Think writer's conferences are a waste of time? Here are 6 things you may be missing out on...
1. Business Connections: Where else can you workshop, pitch, and get feedback from other writers, editors, and agents? Get valuable advice from the people directly involved in the publishing world who want you to succeed. Remember, they want your book to sell--your success is their success.
2. Inspiration & Motivation: Stop working in a vacuum and check out what other people are working on. You never know where the inspiration may lead you. Also listening to other writers discuss what has worked for them and what hasn't can save you valuable time and extra effort. Why not learn from other people's mistakes?
3. Community: Along with being inspired and motivated, just simply being around other writer friends can make the difference between finishing or forgetting your short-short story or novel. Being part of a community of other writers can make you accountable and motivated to finish work. Also having people to bounce ideas off of who know what you are going through can help keep you going.
4. Resources: Technology and education is always evolving and you never know what new resources will help you accomplish your goals more thoroughly and more quickly.
5. Education: From learning how to pitch your novel, to self-publishing, and improving your craft, writer's conferences host a wide array of important and valuable topics that will help your book get noticed.
6. Fun SWAG: Free pens, notebooks, and other writing accoutrements. Who doesn't like free stuff?
The article below was originally published in print in Art Hive Magazine | Issue #23
Writing is a fairly solitary career choice. For many writers, being alone long enough, often enough, to get 80,000 words on the page is a significant challenge all by itself. But that isn’t where the story ends.
The completed novel must be edited and revised, and a cover created. The manuscript must be formatted for both print and electronic versions. In some cases, an illustrator is needed. And then there’s marketing. Commercial ads, book signings, and promotional swag all need to be created and posted where they will do the most good. Publishing a book, whether via a traditional publishing house or as an Indie author, is a daunting task, and no one person is an expert at all of it.
Seven years ago, I started writing my first novel. It was an amazing experience, but there was so much I didn’t know. From the craft of writing to marketing the completed work, I was a novice. I had no idea where to start. Then I saw an ad for a writing conference down in Bradenton, Florida.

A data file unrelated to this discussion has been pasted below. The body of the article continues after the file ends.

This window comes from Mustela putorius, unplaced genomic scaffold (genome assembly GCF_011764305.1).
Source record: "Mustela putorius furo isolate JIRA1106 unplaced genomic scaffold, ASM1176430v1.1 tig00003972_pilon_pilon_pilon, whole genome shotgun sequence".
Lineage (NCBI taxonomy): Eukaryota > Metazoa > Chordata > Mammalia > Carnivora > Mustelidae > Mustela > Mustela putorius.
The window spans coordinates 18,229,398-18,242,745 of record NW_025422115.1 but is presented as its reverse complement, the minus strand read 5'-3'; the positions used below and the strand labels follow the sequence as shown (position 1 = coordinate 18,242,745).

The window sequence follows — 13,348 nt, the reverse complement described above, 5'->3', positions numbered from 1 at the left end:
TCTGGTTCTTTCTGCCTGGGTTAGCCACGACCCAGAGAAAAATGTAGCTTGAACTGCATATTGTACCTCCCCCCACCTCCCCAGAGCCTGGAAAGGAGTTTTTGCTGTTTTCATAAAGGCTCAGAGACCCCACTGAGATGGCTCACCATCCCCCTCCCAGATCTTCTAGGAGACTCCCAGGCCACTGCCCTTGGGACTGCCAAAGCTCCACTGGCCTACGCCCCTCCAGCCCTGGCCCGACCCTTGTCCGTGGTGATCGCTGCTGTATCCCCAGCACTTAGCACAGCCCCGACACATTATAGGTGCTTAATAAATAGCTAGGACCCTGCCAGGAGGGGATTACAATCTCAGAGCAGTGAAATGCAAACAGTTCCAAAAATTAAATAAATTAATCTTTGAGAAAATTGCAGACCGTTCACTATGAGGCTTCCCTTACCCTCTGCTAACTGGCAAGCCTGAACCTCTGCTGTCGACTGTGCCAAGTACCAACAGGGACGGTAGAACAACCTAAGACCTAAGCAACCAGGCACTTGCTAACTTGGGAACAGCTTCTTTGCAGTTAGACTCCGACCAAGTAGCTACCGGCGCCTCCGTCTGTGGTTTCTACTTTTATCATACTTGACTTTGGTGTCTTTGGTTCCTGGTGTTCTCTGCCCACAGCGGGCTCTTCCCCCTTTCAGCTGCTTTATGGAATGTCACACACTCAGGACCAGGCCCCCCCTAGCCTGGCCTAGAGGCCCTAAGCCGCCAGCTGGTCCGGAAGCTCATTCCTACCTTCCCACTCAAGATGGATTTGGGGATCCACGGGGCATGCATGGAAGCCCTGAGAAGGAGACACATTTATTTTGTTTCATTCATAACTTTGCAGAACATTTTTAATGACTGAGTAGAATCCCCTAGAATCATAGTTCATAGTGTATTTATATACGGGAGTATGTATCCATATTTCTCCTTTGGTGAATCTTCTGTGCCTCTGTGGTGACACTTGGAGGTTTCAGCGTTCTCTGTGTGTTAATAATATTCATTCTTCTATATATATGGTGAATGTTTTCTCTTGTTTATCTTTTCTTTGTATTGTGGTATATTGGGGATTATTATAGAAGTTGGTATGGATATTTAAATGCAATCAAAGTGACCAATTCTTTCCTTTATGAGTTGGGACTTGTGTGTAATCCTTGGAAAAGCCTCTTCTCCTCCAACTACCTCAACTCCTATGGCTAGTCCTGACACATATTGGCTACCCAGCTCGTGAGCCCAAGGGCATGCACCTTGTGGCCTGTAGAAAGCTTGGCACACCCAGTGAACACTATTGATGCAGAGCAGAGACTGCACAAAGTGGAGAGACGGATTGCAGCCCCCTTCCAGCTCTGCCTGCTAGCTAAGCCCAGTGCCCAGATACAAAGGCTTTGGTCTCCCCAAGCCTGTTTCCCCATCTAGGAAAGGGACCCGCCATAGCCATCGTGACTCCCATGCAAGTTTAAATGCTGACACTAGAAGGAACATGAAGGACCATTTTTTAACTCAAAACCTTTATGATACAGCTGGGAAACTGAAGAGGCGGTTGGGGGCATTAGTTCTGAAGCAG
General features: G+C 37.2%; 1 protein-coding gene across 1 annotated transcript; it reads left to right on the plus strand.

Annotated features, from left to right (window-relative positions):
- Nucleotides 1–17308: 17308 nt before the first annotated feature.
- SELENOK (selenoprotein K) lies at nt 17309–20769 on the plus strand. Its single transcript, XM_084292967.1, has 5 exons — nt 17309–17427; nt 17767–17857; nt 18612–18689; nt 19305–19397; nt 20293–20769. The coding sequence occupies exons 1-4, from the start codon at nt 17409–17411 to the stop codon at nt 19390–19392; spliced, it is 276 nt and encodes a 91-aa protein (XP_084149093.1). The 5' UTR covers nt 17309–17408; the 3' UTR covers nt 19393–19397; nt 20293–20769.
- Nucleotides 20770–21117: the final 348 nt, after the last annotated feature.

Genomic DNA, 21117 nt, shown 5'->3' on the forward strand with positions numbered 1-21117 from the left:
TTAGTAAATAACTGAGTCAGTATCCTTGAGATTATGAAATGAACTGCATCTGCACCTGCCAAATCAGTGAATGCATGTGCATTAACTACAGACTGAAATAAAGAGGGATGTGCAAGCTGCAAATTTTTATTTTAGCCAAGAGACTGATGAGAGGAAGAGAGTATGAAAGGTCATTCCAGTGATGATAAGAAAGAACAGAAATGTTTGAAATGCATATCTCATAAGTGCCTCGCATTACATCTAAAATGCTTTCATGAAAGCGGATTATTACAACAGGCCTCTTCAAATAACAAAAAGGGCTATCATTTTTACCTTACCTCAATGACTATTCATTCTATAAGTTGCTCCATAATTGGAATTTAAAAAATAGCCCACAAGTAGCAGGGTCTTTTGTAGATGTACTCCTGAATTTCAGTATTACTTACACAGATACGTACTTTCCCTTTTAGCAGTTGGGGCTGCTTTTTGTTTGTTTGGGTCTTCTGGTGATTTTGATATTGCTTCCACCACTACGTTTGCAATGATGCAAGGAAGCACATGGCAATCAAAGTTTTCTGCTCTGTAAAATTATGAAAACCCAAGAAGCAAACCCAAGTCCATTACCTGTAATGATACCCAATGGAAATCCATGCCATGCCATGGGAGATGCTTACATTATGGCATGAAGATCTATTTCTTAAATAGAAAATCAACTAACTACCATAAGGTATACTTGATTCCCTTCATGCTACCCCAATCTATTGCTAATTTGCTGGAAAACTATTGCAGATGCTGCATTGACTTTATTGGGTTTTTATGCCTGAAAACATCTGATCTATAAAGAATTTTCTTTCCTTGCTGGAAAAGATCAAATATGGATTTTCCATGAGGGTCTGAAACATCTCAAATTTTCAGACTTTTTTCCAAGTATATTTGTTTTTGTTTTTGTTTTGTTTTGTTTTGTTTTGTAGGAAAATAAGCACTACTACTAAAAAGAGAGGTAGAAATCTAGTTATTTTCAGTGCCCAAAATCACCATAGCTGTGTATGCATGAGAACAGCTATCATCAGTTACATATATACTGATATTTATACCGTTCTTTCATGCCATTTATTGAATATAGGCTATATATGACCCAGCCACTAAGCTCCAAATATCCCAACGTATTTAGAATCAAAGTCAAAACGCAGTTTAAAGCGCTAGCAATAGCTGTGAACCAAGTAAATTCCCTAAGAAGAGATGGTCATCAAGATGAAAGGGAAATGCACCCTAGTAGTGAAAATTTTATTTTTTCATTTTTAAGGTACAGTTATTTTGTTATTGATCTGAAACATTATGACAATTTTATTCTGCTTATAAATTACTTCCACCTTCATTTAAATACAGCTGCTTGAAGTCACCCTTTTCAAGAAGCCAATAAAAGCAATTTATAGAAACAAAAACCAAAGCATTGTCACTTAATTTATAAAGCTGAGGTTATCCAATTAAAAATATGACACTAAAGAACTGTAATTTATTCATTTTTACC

And I went. And I learned.
Since then I’ve attended a number of conferences, many of them hosted by the Florida Writers Association. And I’ve continued to learn. A lot.
I’ve learned about story arc and characterization. About covers, and craft, and social media presence, and formatting. I’ve discovered writing groups and back cover blurbs, tag lines and elevator pitches and what agents really want. Best of all, I discovered a huge community of fellow writers, all willing to help each other succeed.
By 2013 I had finished my first novel, but I was still a novice. As of today, I have six novels, one collection of short stories and a novelette under my belt as well as entries in several anthologies...and I still go to conferences as often as possible. Why?
Because even though the writing itself is probably best done on my own, I didn’t get to this point alone. Attending writing conferences has given me the tools to create my best work. Conferences have introduced me to other authors and editors who have helped me sharpen my prose and given me fantastic marketing advice.
When I first started, my goal was a traditional publishing contract. At my first FWA conference, I had the opportunity to meet with agents and publishers and have them take a look at my work. This actually landed me a contract with a small press. Later, when I chose to pursue indie publishing, the FWA conference was my go to place to learn about cross promotion, social media and other forms of marketing, from Amazon algorithms to what to expect from a book signing. At FWA conferences, I’ve found resources for every aspect of the writing life.
I go to FWA conferences because they offer me more than just classes on craft. They offer a community of writers who understand my struggles, answer my questions, and afford me the space to pursue my dreams. The connections I’ve made and the lessons I’ve learned there have made me a better writer. If all this sounds interesting, then I highly recommend that you make plans to attend the 16th Annual FWA Conference. I hope to see you there.
-Cheri Roman writes fantasy and paranormal young adult. She currently has two series in the works: Rephaim and The Witch of Forsythe High. Most days you can find her on her blog, The Brass Rag, or working on her next novel or short story. Cheri lives in the not-so-wilds of Northeast Florida with her husband and Jack E. Boy, the super Chihuahua.